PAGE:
Classic French Choux au craquelin is, in fact, a crispy cream puff, sort of a professional and fancy-looking choux pastry. My Choux au craquelin tutorial will take you through how to take your cream puffs to the next level, which is even more delicious with a crunchy craquelin layer on top. These choux buns can be filled with your favorite fillings eg. vanilla bean pastry cream, and I will provide several more filling ideas. Choux au craquelin is certainly one of the most delicious choux pastries you will ever make!
- What is craquelin
- What is the difference between cream puff and choux au craquelin
- Why this is the best recipe
- How hard it is to make Choux au craquelin
- Ingredient notes
- 6 Expert Baking tips
- Equipment notes
- Troubleshooting Guide
- Filling ideas
- Other Choux pastry recipes
- RECIPE CARD
- Professional Choux au craquelin (crispy cream puff)
What is craquelin
The translation of craquelin means cracker, and it is effectively a sweet and crunchy cookie disk topping that is added to a basic cream puff dough to give it a distinct sweet and crunchy texture. It is made of 3 simple ingredients; flour, butter, and sugar.
Choux au craquelin is a Classic French dessert that belongs to the family of choux pastries such as. eclairs and Paris-Brest. You will have to prepare the choux dough and craquelin dough separately, then place the craquelin disk on top of the piped choux dough. When they bake, the craquelin melts on top of the cream puff to form the most perfect crackly layer. It gives an incredible texture, a velvety look, and an incredibly delicious crunchy taste to the cream puffs! A must-try if you are a choux pastry lover!
What is the difference between cream puff and choux au craquelin
Both of them are in the family of choux pasty along with profiterole and eclair! Choux au craquelin is effectively a cream puff that is topped with a thin disc, a so-called craquelin. The preparation of the Choux au craquelin is identical to cream puff, except the craquelin disk on top which is made of creaming butter, sugar, and flour.
Taste-wise they are very similar and equally delicious, however texture wise the Choux au craquelin is crunchier due to the craquelin cookie on top.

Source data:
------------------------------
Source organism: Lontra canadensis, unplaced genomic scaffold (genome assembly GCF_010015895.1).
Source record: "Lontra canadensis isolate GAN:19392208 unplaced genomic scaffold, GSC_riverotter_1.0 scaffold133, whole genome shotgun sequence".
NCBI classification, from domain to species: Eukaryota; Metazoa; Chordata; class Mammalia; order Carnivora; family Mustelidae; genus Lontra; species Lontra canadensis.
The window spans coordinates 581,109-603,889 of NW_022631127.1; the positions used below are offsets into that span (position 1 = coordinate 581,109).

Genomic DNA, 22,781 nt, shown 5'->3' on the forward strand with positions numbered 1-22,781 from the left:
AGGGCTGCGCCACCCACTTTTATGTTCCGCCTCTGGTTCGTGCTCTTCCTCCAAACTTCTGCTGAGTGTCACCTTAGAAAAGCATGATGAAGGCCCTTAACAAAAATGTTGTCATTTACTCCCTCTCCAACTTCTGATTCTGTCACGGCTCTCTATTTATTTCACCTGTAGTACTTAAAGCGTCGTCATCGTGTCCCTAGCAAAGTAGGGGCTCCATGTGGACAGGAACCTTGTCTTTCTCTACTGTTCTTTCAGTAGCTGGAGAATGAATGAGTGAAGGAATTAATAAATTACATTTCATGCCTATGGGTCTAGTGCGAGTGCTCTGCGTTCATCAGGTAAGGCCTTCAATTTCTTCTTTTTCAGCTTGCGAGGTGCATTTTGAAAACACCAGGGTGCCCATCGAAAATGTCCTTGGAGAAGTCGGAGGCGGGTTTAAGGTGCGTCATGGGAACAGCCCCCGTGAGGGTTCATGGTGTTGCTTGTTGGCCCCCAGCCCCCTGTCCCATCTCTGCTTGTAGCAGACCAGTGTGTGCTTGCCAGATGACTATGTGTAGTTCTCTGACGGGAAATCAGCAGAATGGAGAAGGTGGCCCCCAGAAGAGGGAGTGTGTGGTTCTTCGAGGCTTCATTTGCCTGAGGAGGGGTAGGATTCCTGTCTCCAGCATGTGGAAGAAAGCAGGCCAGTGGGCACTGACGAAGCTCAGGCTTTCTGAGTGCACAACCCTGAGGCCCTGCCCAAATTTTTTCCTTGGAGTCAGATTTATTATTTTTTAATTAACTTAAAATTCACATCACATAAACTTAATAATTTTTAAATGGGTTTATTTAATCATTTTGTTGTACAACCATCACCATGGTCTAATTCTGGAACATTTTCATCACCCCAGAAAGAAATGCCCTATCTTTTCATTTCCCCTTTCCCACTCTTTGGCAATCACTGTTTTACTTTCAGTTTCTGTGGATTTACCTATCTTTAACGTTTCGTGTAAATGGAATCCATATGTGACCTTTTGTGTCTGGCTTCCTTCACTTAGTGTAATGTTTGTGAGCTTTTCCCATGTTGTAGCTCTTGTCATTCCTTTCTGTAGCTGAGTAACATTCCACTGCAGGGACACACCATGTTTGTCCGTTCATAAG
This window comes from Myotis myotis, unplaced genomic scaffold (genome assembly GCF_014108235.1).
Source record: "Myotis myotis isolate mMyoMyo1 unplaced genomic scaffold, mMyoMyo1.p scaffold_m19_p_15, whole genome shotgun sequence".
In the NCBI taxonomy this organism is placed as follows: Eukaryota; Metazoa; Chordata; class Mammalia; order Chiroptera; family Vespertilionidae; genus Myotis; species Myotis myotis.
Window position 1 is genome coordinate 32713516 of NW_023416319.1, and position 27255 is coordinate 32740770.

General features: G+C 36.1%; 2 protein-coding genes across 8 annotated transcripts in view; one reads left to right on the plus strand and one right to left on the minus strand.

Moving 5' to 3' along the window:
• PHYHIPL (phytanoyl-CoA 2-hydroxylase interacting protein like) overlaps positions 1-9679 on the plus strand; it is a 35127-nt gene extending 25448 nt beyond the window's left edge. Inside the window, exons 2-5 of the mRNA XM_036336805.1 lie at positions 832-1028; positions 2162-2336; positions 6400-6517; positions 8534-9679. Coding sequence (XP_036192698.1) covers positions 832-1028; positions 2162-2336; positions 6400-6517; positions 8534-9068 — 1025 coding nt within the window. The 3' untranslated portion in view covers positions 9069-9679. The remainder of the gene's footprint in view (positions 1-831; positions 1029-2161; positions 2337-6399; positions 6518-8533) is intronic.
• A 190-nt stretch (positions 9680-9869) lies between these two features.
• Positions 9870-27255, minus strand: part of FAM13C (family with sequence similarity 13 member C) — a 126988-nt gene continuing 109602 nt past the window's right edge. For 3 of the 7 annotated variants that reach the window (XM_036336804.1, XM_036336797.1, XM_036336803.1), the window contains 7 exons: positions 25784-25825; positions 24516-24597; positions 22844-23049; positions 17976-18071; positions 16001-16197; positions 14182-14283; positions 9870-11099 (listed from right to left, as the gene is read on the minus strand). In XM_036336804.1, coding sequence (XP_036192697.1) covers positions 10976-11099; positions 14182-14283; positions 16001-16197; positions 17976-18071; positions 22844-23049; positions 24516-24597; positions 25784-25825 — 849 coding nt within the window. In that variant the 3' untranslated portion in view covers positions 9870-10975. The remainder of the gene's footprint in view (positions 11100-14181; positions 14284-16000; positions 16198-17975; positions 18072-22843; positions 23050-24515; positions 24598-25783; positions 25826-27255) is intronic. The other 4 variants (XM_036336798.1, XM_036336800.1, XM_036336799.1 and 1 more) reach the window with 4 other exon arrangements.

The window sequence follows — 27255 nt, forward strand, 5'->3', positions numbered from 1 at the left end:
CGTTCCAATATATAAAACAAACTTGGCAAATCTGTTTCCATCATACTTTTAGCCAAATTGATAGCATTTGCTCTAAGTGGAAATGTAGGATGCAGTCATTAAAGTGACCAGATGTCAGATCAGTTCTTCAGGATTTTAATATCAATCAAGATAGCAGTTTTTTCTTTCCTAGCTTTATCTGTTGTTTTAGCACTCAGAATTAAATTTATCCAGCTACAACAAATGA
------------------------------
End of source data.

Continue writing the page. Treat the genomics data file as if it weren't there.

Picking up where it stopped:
Choux au craquelin is as versatile as cream puffs, you can easily turn one base choux au craquelin recipe into mocha choux au craquelin, mathcha choux au craquelin, chocolate choux au craquelin or just keep it simple making vanilla bean choux au craquelin using my pastry cream recipe.
Why this is the best recipe
Choux pastry in general (eg. eclairs, cream puffs, profiteroles) is made of a few basic ingredients like sugar, butter, flour, milk, and egg however it is important to read and follow the instructions carefully in order to avoid typical eclair mistakes such as 1. cracked surface, 2. soggy inside, 3. flat and deflated choux buns 4. no air pocket to fill… just to name a few.
While making Choux au craquelin the perfect result we are looking for is a ball shape choux pastry that is risen with an even craquelin distribution on top (so no major cracks on the side), holds its shape after baking, and has a lovely huge air pocket inside that can be filled with a variety of creams, vanilla bean pastry cream being the most common one.
The most important factors to baking perfectly shaped, evenly risen choux buns are:
- Using the right ingredients eg. high protein content bread flour
- Using the right equipment, eg. silicone baking mat to roll the craquelin dough
- Learning the right technique, eg. piping skill
- Finding the right baking temperature: in my oven it is a 170C / 338F
In this recipe, I will cover all the necessary information you probably haven´t read anywhere else so your choux au craquelin will turn out exactly like mine!
How hard it is to make Choux au craquelin
Making Craquelin Cream puffs is actually not that hard, neither too complex nor time-consuming. What makes this recipe way easier than any other Choux recipe is that I have step-by-step easy-to-follow instructions for you with tons of baking tips along the way, I even have a Troubleshooting in this recipe!
The recipe might be long, and in fact, it is, because of the necessary information you need to know in order to succeed. Consider this recipe as a full-on Choux crash course, the only choux pastry recipe that you will ever need!
Funny fact! Making Choux au craquelin is actually easier than making Cream puff! Why? Because the craquelin on top encourages a more even puffing up in the oven, therefore, less chances for a cracked, uneven surface on the choux pastry.
For the choux bun (cream puff)
- Milk: Whole milk is the best, definitely avoid using milk substitutes, unless you are aware of how to reformulate the recipe